You have likely heard of New Zealand, but one thing you may not know about this young country is that it has exciting traditions, mostly a combination of European and Maori customs that have helped shape the unique people. The following article will outline some of the best and most iconic of these traditions, so you can be as informed as the local Kiwis themselves!
This tradition is not new to rugby fans. The All Blacks team from New Zealand has adopted the traditional Maori war dance, called the Haka, and routinely perform this intimidating ritual before matches.This form of dance dates back to the time when the warriors would perform pre-battle cries just to send fear into the heart of the enemy and thus demonstrate how strong they were. Today, you can still witness a live haka dance if you go to the marae or during special Maori celebrations and rituals.
The world’s steepest street, Baldwin, is a renowned place in Dunedin but what many outsiders may not realize is that this is the venue of the yearly Cadbury Chocolate Carnival. The festivities begin with the rolling of giant Jaffa balls comprising orange chocolate, much loved in New Zealand, down the steep road that comprises this famous street. There are competitions and other activities like choc-filled games and the Crunchie train to entertain everyone present.
The first thing to participate in when you find yourself in a Maori house, their meeting venue or among the tribe is a ceremony known as powhiri. This event involves three warriors who will come up and challenge the guest to find out if he has come into the territory with good intentions or not. A female caller referred to as kaikaranga, then takes the visitor to the warriors after which presentations, traditional songs and various speeches are given and the powhiri finally comes to an end with the hongi.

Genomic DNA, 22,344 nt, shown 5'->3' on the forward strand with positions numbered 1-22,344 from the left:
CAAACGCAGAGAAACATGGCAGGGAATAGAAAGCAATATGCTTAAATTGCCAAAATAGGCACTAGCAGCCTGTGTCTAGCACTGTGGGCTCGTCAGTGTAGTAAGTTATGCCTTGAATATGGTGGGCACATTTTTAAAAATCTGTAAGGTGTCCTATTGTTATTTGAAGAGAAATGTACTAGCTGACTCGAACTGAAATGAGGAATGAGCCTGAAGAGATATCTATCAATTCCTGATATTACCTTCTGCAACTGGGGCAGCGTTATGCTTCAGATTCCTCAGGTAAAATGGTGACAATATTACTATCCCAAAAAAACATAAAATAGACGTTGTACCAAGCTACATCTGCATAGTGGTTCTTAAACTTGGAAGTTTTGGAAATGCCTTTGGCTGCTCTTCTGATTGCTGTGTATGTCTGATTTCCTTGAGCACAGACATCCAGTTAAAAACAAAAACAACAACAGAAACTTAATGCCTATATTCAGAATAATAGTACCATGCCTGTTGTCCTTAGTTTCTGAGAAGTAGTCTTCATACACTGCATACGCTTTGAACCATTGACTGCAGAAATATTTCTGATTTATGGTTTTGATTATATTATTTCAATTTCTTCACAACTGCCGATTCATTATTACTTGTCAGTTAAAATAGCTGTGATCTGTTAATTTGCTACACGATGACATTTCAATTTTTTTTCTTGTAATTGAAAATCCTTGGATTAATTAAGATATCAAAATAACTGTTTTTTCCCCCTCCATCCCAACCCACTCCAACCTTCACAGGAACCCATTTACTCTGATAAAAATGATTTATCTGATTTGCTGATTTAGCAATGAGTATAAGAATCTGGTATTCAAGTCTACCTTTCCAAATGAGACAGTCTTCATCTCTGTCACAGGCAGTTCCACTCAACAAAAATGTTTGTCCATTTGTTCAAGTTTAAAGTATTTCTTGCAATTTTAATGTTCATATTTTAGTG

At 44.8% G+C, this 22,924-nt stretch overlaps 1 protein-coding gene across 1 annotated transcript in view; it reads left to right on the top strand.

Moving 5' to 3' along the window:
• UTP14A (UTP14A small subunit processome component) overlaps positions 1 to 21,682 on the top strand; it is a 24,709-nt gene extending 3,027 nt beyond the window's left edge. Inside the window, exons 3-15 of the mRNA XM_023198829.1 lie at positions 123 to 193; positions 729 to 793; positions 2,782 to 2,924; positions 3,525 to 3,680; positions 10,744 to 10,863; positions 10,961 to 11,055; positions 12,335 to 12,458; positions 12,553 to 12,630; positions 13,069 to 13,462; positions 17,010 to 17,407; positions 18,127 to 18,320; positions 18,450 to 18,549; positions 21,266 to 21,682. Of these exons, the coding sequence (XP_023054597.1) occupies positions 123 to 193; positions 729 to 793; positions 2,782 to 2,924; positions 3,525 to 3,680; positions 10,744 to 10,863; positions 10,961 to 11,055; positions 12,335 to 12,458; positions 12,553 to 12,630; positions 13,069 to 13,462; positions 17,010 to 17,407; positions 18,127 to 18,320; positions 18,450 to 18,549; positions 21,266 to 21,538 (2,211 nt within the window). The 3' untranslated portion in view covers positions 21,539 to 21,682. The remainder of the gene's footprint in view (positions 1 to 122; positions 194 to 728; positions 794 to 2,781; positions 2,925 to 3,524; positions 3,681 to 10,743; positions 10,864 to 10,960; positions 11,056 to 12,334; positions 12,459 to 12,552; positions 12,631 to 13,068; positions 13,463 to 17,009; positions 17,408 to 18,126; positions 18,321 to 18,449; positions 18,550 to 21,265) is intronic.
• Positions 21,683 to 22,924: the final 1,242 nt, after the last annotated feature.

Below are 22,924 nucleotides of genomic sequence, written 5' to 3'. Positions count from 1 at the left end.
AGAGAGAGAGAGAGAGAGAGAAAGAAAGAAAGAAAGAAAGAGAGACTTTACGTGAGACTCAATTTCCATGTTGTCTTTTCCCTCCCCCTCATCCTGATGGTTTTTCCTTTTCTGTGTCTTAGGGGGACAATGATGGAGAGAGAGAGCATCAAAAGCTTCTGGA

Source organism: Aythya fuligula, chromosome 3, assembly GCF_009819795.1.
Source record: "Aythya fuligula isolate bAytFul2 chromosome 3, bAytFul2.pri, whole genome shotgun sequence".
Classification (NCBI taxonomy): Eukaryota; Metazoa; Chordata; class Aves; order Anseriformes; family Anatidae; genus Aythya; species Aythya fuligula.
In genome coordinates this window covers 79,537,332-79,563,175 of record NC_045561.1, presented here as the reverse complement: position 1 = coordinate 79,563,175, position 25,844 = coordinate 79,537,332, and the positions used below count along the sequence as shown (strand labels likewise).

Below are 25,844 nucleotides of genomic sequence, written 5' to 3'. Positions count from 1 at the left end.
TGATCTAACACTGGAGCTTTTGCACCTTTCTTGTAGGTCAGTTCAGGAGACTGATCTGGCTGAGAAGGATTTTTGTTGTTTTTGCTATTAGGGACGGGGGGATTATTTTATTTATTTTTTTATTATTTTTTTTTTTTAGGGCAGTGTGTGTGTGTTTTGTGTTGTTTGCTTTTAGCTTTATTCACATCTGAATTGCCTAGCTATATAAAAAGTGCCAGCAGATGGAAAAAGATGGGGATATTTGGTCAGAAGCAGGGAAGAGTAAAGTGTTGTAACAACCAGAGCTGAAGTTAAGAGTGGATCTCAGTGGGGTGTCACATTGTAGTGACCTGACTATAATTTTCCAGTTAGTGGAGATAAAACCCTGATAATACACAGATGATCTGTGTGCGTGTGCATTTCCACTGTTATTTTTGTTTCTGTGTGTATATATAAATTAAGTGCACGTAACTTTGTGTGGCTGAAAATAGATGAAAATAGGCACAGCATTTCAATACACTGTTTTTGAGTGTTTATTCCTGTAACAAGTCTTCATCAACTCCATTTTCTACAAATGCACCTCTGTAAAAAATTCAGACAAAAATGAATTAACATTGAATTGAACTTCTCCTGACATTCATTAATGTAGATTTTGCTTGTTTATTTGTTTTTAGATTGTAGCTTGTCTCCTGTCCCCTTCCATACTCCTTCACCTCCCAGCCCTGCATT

The hongi, a traditional form of greeting at social events is quite different from a hangi, a traditional food. This kind of customary greeting is represented by the pressing of noses and jamming of foreheads and symbolizes the transfer of the breath of life from one person to another. It is a common custom when the Maori people want to welcome those who are new to the territory and during their ceremonies.
In the center of North Island, the small town of Taihape is known as the gumboot hub of the world. Since it began in 1985, the Gumboot Day has been celebrated and often features the gumboot throwing competition. Usually, this festival takes place on the Tuesday after the celebration of Easter, and is a fun-filled event specially tailored for the family. The purpose of the Gumboot Day is to discover who will emerge with the longest gumboot throw making them the winner for that year. Just a selection of some of the amazing traditions still found in New Zealand.